Stock photo of women working in an office. iStock
They are MAs, MBAs and PhDs. They held top positions in their fields - investment bankers, scientists, mathematicians. But they've all been out of the workforce for years, some for close to two decades, having made the often tough choice to extract themselves from their careers in order to be more hands-on at home with their children.
Now they want back in.
So these highly educated women are going back to school to figure out just how to achieve that.
At the University of Toronto, the Rotman School of Management has created the Back to Work Program for Women in Business. The program requirements say it's aimed at women who:
- Have proven business acumen and relationship-building skills;
- Are flexible, adaptable self-starters with sound judgment and learning agility;
- Have the ability to work independently, with effective time management and communication skills (verbal and written).
Senior management consultant Sarah Luke says she tried getting back into the workforce on her own, but ran into difficulty.
"I've been off for seven years," she says. "For the last two years, since the birth of my third child, I've been thinking of getting going again. But after going through a couple of interviews I realized how rusty I was feeling. It makes you re-evaluate. You think, 'Maybe I'm not relevant anymore.' So this program is for me, to help me get back in the game."
The Rotman course involves about 10 days of class time spread over three months, and covers a range of topics - from refreshing management skills to training in new online tools.
The Back to Work Program also helps match candidates up with people working in related industries so they can meet potential mentors and employers, and encourages networking between the women taking the course.
The 30 women accepted this year - of all ages and backgrounds - are bursting with excitement and trepidation as they try to make the leap back into the world of work.
"I've been out of the workforce for nine years,raising my three beautiful children, and I feel like now it's time to concentrate on me for a little bit," says electrical engineer Anika Mahmud. "I'm nervous about being able to get back into adult language - I've been speaking kid language for nine years. I hope that I don't end up stalling in an adult interaction, or an important meeting."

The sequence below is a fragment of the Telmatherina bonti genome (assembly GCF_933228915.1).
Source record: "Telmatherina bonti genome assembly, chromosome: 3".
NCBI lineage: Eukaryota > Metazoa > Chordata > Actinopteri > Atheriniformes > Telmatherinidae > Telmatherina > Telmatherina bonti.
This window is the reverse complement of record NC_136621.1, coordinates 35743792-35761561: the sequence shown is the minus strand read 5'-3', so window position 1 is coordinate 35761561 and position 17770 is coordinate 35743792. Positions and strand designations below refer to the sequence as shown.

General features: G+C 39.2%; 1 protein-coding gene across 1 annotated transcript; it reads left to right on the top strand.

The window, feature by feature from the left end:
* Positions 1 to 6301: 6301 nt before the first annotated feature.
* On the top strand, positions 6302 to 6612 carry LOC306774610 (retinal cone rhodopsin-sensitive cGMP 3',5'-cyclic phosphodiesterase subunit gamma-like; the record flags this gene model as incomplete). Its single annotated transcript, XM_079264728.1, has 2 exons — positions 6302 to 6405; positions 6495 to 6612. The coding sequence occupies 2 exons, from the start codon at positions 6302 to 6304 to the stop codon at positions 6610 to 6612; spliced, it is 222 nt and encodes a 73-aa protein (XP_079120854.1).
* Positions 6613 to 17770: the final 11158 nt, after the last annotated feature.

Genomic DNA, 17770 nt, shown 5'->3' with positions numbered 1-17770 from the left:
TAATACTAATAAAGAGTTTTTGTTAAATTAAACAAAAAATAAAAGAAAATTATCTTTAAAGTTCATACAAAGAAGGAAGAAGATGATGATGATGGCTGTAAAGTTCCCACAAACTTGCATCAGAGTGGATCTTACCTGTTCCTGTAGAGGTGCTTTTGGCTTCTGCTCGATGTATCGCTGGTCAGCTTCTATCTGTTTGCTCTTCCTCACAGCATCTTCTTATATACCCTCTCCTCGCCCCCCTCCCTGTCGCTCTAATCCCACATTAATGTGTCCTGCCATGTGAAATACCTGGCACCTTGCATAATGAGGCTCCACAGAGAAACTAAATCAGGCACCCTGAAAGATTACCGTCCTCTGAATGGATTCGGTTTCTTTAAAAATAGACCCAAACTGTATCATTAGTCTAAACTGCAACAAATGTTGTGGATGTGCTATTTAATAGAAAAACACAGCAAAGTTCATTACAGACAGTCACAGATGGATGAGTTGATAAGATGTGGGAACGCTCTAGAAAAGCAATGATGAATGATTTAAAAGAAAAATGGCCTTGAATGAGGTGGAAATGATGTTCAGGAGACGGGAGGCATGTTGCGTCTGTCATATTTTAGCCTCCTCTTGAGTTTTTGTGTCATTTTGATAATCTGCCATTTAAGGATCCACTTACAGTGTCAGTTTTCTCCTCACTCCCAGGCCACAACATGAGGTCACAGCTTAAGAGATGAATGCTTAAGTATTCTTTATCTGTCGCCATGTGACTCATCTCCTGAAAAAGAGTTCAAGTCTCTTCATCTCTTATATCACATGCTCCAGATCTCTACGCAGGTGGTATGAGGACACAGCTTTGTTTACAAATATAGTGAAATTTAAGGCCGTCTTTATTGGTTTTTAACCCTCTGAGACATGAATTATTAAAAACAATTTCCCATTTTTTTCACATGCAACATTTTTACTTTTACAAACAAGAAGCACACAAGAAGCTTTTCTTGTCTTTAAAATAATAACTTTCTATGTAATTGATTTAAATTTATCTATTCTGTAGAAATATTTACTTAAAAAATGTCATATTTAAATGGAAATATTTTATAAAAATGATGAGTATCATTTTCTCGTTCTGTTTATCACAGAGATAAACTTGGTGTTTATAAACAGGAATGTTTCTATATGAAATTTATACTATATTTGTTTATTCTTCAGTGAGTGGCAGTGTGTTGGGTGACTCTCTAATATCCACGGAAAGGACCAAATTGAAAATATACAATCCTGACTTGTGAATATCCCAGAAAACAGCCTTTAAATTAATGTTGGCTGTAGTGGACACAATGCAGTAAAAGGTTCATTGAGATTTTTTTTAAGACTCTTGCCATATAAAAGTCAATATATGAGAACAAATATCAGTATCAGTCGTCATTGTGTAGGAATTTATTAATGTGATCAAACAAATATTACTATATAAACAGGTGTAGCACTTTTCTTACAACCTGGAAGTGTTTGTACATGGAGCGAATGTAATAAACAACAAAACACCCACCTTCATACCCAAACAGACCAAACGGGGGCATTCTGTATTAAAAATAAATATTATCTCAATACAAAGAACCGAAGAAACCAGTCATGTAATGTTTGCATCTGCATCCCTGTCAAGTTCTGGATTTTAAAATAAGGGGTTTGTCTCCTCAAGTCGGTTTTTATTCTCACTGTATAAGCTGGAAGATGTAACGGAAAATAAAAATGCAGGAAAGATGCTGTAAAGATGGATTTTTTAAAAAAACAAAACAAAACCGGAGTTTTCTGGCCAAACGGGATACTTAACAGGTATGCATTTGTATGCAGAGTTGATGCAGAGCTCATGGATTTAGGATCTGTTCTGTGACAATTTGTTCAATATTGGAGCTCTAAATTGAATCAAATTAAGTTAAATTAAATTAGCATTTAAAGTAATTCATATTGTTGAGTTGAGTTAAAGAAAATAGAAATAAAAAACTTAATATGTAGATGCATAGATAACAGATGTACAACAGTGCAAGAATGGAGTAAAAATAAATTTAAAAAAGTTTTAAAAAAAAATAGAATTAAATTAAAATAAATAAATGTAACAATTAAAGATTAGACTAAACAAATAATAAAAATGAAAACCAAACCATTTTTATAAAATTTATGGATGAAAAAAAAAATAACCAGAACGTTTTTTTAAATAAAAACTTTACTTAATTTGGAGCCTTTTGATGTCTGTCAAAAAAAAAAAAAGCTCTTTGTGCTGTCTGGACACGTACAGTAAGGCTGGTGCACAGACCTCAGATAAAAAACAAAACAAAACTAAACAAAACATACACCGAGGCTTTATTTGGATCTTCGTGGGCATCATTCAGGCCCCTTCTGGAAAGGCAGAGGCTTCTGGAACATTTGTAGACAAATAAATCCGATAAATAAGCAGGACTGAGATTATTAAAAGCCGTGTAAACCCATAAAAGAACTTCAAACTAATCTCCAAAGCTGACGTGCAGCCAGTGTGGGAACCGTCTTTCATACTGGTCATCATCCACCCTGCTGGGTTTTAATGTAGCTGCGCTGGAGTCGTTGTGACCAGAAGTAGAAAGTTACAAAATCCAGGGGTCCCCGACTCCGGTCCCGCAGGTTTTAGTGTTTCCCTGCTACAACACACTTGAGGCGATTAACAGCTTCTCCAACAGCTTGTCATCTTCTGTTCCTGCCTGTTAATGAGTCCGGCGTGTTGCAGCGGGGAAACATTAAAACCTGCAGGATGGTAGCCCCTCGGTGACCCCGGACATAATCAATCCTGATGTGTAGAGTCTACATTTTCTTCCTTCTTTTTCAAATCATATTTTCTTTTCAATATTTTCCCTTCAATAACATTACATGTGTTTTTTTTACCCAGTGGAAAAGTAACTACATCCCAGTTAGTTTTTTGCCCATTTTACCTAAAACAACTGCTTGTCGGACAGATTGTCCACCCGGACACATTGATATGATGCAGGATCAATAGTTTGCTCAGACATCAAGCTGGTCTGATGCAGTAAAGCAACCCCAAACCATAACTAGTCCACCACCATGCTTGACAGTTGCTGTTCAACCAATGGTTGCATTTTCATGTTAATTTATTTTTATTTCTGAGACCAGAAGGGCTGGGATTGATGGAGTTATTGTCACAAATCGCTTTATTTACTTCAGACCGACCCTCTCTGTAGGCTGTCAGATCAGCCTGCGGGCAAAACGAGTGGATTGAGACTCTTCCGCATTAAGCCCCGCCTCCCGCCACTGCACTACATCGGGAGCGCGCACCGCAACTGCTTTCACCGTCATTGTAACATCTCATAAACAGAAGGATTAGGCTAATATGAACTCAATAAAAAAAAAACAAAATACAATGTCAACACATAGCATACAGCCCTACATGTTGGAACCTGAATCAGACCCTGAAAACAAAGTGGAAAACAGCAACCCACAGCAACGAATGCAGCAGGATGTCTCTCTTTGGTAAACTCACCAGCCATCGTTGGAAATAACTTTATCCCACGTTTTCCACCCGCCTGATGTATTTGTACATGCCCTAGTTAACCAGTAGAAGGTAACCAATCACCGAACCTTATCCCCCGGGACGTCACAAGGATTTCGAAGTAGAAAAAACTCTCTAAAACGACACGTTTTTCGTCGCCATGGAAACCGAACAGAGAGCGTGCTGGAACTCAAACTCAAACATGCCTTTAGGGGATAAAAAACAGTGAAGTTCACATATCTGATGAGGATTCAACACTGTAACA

"I'm away from the routine," adds Marina Maroumian, a banking and foreign aid consultant. "That's the most important thing. It's been killing me - I need to get back to work and feel proud.
"I was so happy when I worked, when I could see results," she says. "I want to use my potential to the fullest. I missed that a lot - almost every day. But I also thought it was important to be with my family for that time."
She admits that getting back into the workforce is a daunting prospect. "I'm a little bit scared because with the new technology I am little behind. But I have the skills. I know I can do the work."
"I'm mostly worried about not being taken seriously as a professional, that having taken time off means that I don't have ambition," says investment banker Susan Balgopal. "That's not true for me. I actively chose to take time off. Now I'm actively choosing to pursue my career again."
Biochemist Silja Yates has similar feelings.
"I'm looking forward to being with other moms who have the same nervous feeling about getting back to business, the reassurance that the kids will be fine," she says. "When you're at home you lose confidence in who you are. You empty the dishwasher and you do the laundry and your previous life doesn't exist anymore. My sister in Germany tells me there are two camps, the ones that stay at home and the ones who work, and they are really not nice to each other. They don't support each other."
Balgopal adds that her children are are as excited as she is. "When I explained what I was doing, they said 'Does that mean we get to go to the daycare at school?' They wanted to! Which I would not have guessed."
Listen to the full audio documentary on the Rotman program on The Sunday Edition's , or in the link at the top of this page.
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